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A walk round De Wallen: has Amsterdam altered my opinion on sex work?






*Trigger Warning for sex work, trafficking and abuse*

On my recent trip to Amsterdam I made sure to stop by the Red Light District. 

That's probably a statement that comes as little to surprise to anybody who knows me. It's known that I'm a sex geek who can speak fluently about matters of the groin and that sexual health is one of my biggest feminist crusades. So while the Red Light District is an area of Amsterdam of which piques curiosity, for me it was a chance to get geeky and philosophical as I walked through streets decorated by legalised sex work. 

To put something on the table before we go any further: I'm a sex-positive feminist. I support legalised sex work and have zero issue with bonking-for-profit. Consent and respect is all I preach. Aside from that I believe humans should be able to touch each other in a way that feels right for them. Obviously, I know that legalised sex work carries with it issues: underage sex, sexual health, stigma, trafficking etc and I'm still not sure how society should iron out these kinks in practice. Thus, witnessing how the Netherlands navigates these issues was on my bucket list. 

Obviously you can simply just walk through the De Wallen streets to get a feel for how its run, however there's two places within these alleyways where you can learn more about the day-to-day life of this profession. First is the Prostitute Information Centre and the Museum of Prostitution. I wasn't able to step inside the first as I always walked past at the wrong time however I managed to stop in by the latter on my final day. 

I'm not going to re-hash the entire tour. It's not long and is only eight euros so you can take it one day yourself. But what it does do is takes you through what it's like to be a sex worker in Amsterdam. You get a tour of various rooms: a private sex workers room, a reconstruction of a fancy brothel room, and an S&M room. There's also the chance to sit in a window yourself. Both a real one and another with video footage which shows the kind of reactions you receive.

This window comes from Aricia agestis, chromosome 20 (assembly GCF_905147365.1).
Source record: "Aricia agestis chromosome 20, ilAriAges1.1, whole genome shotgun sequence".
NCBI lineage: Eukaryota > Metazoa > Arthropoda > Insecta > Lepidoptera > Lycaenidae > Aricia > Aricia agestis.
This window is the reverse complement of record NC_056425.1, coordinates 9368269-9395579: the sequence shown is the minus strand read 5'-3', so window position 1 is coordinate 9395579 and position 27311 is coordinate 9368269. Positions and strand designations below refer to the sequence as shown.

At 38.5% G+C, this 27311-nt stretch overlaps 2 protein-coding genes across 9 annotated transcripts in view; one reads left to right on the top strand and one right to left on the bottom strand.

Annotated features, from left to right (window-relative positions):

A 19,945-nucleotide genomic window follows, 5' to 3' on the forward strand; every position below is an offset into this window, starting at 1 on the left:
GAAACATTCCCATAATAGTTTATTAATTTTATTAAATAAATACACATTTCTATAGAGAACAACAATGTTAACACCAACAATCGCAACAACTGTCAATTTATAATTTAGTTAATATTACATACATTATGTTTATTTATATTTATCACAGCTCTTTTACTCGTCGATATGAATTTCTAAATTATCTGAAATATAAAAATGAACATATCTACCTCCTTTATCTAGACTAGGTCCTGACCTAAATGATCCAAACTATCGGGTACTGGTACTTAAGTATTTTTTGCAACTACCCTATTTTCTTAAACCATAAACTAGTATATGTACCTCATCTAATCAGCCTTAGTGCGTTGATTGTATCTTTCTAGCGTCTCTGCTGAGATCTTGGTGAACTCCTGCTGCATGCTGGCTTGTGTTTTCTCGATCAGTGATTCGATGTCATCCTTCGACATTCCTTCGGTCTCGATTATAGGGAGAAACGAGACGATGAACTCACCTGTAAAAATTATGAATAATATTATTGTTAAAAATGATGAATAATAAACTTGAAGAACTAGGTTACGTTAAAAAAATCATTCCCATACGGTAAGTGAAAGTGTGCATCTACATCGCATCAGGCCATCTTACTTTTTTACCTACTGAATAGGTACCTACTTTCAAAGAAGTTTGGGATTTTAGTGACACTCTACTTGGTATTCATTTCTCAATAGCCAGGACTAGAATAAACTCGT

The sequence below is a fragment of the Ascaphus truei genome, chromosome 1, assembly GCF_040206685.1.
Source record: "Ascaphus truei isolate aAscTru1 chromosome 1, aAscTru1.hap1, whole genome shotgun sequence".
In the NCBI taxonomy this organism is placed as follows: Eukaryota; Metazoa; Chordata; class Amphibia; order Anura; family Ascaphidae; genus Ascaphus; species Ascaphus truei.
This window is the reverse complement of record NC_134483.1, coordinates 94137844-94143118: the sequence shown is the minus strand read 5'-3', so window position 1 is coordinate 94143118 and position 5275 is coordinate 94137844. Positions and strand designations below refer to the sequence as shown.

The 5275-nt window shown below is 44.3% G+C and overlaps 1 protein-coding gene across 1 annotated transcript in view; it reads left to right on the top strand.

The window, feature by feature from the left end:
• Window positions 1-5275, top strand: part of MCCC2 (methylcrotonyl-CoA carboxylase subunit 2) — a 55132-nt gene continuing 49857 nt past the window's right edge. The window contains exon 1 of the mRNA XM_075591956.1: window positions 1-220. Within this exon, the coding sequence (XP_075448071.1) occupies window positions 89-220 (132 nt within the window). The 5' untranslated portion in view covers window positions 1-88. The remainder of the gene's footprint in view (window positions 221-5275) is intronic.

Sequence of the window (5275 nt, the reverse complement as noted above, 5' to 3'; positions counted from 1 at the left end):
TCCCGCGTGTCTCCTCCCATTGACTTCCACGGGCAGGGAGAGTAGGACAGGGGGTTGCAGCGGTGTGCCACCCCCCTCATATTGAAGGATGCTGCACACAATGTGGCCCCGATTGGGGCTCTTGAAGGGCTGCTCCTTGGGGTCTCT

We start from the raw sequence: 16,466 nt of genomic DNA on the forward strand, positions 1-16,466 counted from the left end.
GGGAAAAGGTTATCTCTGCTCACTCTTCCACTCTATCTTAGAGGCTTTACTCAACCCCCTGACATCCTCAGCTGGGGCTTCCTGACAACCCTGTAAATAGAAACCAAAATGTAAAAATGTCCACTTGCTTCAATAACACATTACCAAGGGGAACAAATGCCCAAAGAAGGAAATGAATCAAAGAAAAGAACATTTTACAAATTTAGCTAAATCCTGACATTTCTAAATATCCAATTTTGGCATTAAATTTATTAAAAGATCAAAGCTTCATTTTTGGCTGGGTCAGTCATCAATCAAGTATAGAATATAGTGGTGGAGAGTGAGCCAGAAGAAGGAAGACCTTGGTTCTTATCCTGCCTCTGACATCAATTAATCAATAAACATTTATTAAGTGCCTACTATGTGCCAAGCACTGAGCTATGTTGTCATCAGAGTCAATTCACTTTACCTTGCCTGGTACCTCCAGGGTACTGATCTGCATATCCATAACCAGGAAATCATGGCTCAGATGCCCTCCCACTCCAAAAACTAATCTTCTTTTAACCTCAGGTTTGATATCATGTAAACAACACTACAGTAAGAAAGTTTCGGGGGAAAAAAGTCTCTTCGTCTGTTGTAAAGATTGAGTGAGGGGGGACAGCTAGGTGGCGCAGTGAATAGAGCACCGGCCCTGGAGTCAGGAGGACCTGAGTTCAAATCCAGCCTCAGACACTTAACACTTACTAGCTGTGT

What this museum does not do is glamorises sex work. The Museum of Prostitution does not deny that trafficking or abusive partners forcing the profession on their girlfriends happens. These issues are not dusted under the rug, and you can donate to an anti-trafficking charity on your way out. The window of the Prostitute Information Centre also has their windows framed by campaign posters reminding tourists that sex workers have the right to do their job without being photographed, just like any other job. The fact that these posters still exist shows that sex work still has a long way to go before it's seen as just another legitimate profession and not something to gawk at.

(I also stopped by the Sex Museum and Erotic Museum, neither of which went into any great deal about sex workers but were still highly interesting, but probably part of a different blog post. I'd still recommend them). 

Stepping back onto the streets, and I admit that the sex work that surrounds me isn't the kind that takes place in the sexual utopia I strive for. The girls almost all fit the standards of conventional beauty and, well, it's all women with a few trans-identified girls with purple lights above their doors. Megan Ten Eyck wrote an insightful post on not being catered to as a queer-women by Amsterdam's sex industry. It's still very heteronormative and my own research amongst the sex-positive feminist community is that it's bullshit only old pervy men are clients of sex workers, though I don't think De Wallen does much to dispel this myth. The reason why sex work is still aimed at the stereotypical heterosexual male eye is a lot more complicated than "men feel entitled to sex, and will pay for it while women would never do such a thing". Some sex-positive feminists I know are so because they want the sex industry to start recognising that they exist as a legitimate target market and would like to be consumers too (so much for pervy old men).



In short: my trip to Amsterdam did little to sway my opinion on sex work. I still support it. I do, however, think the Netherlands has a while to go before it represents the kind of the sex work the sex-positive feminist community campaigns for. Saying that, I still maintain that the country's decision to legalise sex work in 2001 was a step in the correct direction. 


P.S. I know this a sensitive topic for people. Debate, and even respectful disagreement, is encouraged, However ridiculous comments and nasty words will be deleted. 
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